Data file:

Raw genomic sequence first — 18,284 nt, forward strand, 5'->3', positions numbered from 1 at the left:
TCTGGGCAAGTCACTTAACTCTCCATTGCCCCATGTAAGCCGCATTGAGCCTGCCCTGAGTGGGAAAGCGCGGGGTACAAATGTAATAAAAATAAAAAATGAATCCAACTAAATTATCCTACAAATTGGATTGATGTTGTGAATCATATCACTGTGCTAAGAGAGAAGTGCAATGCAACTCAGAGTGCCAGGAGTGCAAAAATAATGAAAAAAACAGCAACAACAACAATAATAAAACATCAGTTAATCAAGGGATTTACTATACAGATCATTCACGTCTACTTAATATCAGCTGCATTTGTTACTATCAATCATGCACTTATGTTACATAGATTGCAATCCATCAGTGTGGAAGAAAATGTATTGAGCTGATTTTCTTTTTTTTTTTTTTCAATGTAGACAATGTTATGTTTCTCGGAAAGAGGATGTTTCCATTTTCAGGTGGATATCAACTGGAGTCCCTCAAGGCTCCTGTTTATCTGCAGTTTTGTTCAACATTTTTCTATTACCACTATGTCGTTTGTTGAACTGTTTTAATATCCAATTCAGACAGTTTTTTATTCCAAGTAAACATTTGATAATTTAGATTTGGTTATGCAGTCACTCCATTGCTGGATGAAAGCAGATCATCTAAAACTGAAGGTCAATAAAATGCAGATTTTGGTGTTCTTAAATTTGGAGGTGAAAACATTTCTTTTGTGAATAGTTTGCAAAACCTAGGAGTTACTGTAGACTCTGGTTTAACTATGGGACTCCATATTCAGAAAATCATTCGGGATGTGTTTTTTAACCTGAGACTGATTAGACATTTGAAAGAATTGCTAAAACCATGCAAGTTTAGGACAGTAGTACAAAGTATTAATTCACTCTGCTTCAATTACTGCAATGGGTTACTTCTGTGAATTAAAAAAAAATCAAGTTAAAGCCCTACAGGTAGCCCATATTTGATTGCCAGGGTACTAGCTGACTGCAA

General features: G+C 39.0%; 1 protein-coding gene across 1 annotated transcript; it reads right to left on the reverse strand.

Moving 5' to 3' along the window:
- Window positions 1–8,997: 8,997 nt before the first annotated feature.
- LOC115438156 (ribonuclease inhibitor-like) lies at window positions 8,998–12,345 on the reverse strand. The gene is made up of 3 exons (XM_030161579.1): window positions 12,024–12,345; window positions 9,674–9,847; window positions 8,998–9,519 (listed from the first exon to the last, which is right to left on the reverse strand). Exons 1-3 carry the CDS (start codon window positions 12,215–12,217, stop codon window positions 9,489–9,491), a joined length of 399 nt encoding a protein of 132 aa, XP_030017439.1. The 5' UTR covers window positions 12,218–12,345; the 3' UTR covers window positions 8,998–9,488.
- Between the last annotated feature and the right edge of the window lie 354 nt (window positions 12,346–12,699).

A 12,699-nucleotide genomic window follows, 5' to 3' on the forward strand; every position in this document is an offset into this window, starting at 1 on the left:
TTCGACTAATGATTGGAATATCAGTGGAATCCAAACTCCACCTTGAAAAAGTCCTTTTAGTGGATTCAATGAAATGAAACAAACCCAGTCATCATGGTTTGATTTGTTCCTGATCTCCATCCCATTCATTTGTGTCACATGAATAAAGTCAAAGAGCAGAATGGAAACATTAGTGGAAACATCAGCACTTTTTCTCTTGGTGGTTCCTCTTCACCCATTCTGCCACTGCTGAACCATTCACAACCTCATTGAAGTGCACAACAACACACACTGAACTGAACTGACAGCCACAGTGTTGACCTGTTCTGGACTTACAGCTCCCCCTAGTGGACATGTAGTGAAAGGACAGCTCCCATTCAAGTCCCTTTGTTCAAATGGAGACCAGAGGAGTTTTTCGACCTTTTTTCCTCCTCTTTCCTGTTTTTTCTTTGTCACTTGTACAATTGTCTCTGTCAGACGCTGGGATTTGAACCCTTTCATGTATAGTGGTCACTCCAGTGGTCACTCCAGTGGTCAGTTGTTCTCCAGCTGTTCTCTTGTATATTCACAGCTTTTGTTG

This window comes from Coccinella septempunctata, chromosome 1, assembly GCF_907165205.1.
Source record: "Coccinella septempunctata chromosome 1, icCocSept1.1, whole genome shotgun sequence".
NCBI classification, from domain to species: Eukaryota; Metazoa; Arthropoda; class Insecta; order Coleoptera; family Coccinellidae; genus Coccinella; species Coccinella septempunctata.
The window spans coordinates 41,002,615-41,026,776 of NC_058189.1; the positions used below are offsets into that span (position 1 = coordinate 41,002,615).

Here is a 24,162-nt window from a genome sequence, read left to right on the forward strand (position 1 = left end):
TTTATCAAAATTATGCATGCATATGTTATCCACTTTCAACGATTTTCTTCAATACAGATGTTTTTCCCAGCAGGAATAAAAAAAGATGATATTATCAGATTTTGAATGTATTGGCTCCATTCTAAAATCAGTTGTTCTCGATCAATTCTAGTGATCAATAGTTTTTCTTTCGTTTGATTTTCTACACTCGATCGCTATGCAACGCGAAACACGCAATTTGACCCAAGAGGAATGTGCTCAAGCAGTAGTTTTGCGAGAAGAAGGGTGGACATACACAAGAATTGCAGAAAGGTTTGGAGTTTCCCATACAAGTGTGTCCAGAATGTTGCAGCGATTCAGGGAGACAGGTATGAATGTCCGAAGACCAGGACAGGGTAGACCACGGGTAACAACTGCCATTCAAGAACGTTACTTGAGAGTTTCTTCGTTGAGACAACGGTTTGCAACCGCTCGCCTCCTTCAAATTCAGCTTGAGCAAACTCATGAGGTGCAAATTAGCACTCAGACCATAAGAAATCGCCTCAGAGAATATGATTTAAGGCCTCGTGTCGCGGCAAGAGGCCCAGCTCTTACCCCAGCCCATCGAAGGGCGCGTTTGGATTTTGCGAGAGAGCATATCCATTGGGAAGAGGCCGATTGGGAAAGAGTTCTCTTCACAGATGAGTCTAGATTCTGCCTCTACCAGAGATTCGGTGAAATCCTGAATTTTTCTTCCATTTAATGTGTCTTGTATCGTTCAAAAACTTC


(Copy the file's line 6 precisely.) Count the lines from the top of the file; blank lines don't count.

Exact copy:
- LOC115438156 (ribonuclease inhibitor-like) lies at window positions 8,998–12,345 on the reverse strand. The gene is made up of 3 exons (XM_030161579.1): window positions 12,024–12,345; window positions 9,674–9,847; window positions 8,998–9,519 (listed from the first exon to the last, which is right to left on the reverse strand). Exons 1-3 carry the CDS (start codon window positions 12,215–12,217, stop codon window positions 9,489–9,491), a joined length of 399 nt encoding a protein of 132 aa, XP_030017439.1. The 5' UTR covers window positions 12,218–12,345; the 3' UTR covers window positions 8,998–9,488.